Is it time to regulate how Realtors use MLS data? The problem is that too many agents simply solicit property owners and have no knowledge of the property or neighborhood. They just see another potential lead. There’s much more to it.
A client of mine reached out to me by email and pleaded “Is there any way to stop the onslaught of calls about listing the house? They are calling my kids and even my husband’s father in another state! I do not want to relist right now. Can you make this stop?”
Their listing had expired. Due to a pending divorce, they both decided to put selling their home on hold. Unfortunately, I could not help her stop the ridiculous number of phone calls.
Is the problem too many Realtors are chasing too few leads?
Here in Florida, it is said that there is a real estate agent every 10 feet. A standard joke in Florida is that when someone crosses the state line, we give them a real estate license along with a free bag of grape fruit.
With more than 187,000 members, the state association of Florida Realtors is one of the largest in the nation. Then add to that another 50,000 people who have a real estate license, but are not a Realtor. Nationally, there are 1.3 million-plus Realtors in the United States, up from 1.22 million in 2017, according to the National Association of Realtors Member Report.
It could be argued that this type of environment does not help the image of our profession. Yet chasing expired listings is a major source of leads for many agents. Along with personal phone calls, some agents sign up for robo calling and other expired listing lead generation programs.
Can MLS rules help solve the problem?
Some MLSs have taken action to try and prevent the onslaught of solicitations that an expired listing will create. California Regional MLS has decided that “Trolling expired or canceled listings in an effort to secure a new listing clearly falls outside of the permitted uses of MLS information.”
It has created a rule that forbids using MLS data for that purpose.
The rule states:
“In recognition that the purpose of the MLS is to market properties and offer compensation to other Broker Participants and R.E. Subscribers for the sole purpose of selling the property, and that sellers of properties filed with the MLS have not given permission to disseminate the information for any other purpose, Participants and Subscribers are expressly prohibited from using MLS information for any purpose other than to market property to bona fide prospective buyers or to support market evaluations or appraisals as specifically allowed by Sections 12.14, 12.15 and 12.16. MLS information may also be used to develop Statistics, Market Condition Reports, and Broker or Agent Metrics. Any use of MLS information inconsistent with these sections is expressly prohibited. Nothing in this section, however, shall limit the MLS from entering into licensing agreements with MLS Participants and Subscribers or other third parties for use of the MLS information.”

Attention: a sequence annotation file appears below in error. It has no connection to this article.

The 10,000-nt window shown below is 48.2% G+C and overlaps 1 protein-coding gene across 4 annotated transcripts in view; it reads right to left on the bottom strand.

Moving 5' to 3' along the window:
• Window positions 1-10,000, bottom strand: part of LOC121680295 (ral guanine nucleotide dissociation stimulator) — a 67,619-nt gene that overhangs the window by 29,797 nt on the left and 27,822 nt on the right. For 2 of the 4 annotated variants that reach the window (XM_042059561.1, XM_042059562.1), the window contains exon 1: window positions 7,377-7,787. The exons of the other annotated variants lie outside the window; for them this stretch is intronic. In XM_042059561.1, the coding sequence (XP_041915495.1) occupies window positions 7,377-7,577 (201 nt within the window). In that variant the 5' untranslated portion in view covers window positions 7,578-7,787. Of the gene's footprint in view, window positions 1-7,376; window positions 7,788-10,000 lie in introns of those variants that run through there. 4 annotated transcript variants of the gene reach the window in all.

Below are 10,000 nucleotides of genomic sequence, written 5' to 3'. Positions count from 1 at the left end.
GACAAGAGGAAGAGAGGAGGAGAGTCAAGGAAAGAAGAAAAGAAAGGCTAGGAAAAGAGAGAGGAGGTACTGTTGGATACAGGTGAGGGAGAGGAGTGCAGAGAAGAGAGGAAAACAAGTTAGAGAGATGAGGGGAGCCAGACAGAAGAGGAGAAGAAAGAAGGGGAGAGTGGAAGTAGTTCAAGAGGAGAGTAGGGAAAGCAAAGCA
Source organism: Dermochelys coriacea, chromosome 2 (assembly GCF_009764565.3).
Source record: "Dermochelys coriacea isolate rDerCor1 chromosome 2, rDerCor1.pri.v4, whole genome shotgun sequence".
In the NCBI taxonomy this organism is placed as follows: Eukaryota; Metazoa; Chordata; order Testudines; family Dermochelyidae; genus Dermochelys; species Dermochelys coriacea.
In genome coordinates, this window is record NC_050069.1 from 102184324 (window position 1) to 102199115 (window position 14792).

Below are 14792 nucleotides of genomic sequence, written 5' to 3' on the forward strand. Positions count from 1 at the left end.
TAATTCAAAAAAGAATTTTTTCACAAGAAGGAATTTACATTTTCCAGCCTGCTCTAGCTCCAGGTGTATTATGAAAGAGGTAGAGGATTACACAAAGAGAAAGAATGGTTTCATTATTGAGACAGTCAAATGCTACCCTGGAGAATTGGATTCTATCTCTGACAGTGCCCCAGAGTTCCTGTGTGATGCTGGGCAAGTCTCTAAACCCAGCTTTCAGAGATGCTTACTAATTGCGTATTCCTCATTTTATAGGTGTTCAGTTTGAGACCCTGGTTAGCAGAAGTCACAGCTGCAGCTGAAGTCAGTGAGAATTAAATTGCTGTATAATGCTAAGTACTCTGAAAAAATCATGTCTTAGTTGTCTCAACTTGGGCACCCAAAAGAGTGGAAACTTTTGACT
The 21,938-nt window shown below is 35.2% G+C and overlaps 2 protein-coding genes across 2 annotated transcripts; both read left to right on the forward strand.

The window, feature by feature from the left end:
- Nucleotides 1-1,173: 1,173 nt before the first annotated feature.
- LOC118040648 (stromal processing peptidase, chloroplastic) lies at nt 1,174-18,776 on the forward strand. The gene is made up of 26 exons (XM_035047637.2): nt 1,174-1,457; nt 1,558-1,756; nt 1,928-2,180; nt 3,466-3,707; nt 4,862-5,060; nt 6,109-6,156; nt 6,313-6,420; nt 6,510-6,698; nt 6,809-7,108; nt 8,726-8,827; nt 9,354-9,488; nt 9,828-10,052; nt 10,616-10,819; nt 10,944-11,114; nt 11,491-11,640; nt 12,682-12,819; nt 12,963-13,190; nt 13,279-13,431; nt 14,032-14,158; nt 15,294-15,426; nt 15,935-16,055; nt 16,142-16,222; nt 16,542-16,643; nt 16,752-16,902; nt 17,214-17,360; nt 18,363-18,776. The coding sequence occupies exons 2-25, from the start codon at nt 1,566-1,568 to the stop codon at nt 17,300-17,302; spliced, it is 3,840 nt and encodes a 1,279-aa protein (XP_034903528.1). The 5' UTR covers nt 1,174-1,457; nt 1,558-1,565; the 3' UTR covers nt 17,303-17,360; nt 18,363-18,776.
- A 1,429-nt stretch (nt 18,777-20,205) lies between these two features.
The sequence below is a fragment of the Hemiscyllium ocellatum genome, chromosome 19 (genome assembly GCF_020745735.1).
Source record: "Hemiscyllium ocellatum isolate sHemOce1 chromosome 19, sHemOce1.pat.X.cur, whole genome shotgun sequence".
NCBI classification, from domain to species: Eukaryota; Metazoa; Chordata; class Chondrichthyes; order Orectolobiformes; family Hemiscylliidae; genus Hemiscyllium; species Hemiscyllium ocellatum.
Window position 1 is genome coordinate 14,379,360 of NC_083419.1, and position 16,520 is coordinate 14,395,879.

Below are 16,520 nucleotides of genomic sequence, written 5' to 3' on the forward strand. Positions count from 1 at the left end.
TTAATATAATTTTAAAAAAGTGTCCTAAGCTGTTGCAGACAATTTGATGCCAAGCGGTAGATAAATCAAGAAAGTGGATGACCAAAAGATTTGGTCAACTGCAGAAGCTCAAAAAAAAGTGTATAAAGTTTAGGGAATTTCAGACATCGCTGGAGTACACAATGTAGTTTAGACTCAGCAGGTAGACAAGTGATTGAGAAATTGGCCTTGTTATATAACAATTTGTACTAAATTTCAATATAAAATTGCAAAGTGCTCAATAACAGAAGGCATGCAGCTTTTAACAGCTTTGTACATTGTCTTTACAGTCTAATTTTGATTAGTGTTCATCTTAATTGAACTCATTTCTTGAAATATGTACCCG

Why does the MLS exist?
Is the purpose of the MLS to sell real estate or to provide data for agents to get leads? Edward Zorn, vice president and general counsel, of the California Regional MLS, recently published a paper on the subject “When Farming Goes Too Far: Expired Listings and CRMLS Rule 12.11.”
He concludes his paper by stating: “Please remember that the MLS exists to help brokers cooperate with one another in assisting established clients in buying and selling properties. The MLS does not exist as a shortcut or method for you to obtain a new client.”
Should Realtors stop soliciting expired listings?
I’ll open that Pandora’s box by saying that I call expired listings. However, I limit my solicitations to neighborhoods where I regularly do business and have knowledge. I will often hear comments from these homeowners that I’m the first person to call who has any knowledge about their property and neighborhood.
The problem is that too many agents simply solicit property owners and have no knowledge of the property or neighborhood. They see the property owner as just another potential lead. I can only imagine a homeowner’s opinion of our profession when they get a robo call or a form letter.
Zorn gave us something to think about when he wrote: “Agents, or worse, computers, that call her are not gaining an upper hand in securing her business. What they are very successful in doing is angering her as a seller, and greatly diminishing her respect of the Realtors community.”
Jim Weix is a Broker Associate with The Keyes Company, Florida. He is best known as being the catalyst that brought about “MLS of Choice” nationally.